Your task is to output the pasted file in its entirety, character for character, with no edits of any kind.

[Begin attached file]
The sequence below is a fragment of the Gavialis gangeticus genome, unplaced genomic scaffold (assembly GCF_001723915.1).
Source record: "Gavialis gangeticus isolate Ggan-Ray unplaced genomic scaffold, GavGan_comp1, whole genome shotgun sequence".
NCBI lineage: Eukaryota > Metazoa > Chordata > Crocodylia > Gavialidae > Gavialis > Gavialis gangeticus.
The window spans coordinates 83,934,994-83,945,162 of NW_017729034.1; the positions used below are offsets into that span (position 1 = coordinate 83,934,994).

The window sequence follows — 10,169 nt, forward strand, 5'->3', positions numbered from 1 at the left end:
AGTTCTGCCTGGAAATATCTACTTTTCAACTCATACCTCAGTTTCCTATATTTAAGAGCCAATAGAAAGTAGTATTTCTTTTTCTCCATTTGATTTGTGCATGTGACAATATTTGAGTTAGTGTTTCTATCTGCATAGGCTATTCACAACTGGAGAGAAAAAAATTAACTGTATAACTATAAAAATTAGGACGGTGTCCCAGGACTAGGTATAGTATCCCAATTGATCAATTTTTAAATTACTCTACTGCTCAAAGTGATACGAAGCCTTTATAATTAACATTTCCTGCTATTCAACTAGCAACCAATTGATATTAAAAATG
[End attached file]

The sequence below is a fragment of the Gavialis gangeticus genome, unplaced genomic scaffold (assembly GCF_001723915.1).
Source record: "Gavialis gangeticus isolate Ggan-Ray unplaced genomic scaffold, GavGan_comp1, whole genome shotgun sequence".
NCBI lineage: Eukaryota > Metazoa > Chordata > Crocodylia > Gavialidae > Gavialis > Gavialis gangeticus.
The window spans coordinates 83,934,994-83,945,162 of NW_017729034.1; the positions used below are offsets into that span (position 1 = coordinate 83,934,994).

The window sequence follows — 10,169 nt, forward strand, 5'->3', positions numbered from 1 at the left end:
AGTTCTGCCTGGAAATATCTACTTTTCAACTCATACCTCAGTTTCCTATATTTAAGAGCCAATAGAAAGTAGTATTTCTTTTTCTCCATTTGATTTGTGCATGTGACAATATTTGAGTTAGTGTTTCTATCTGCATAGGCTATTCACAACTGGAGAGAAAAAAATTAACTGTATAACTATAAAAATTAGGACGGTGTCCCAGGACTAGGTATAGTATCCCAATTGATCAATTTTTAAATTACTCTACTGCTCAAAGTGATACGAAGCCTTTATAATTAACATTTCCTGCTATTCAACTAGCAACCAATTGATATTAAAAATG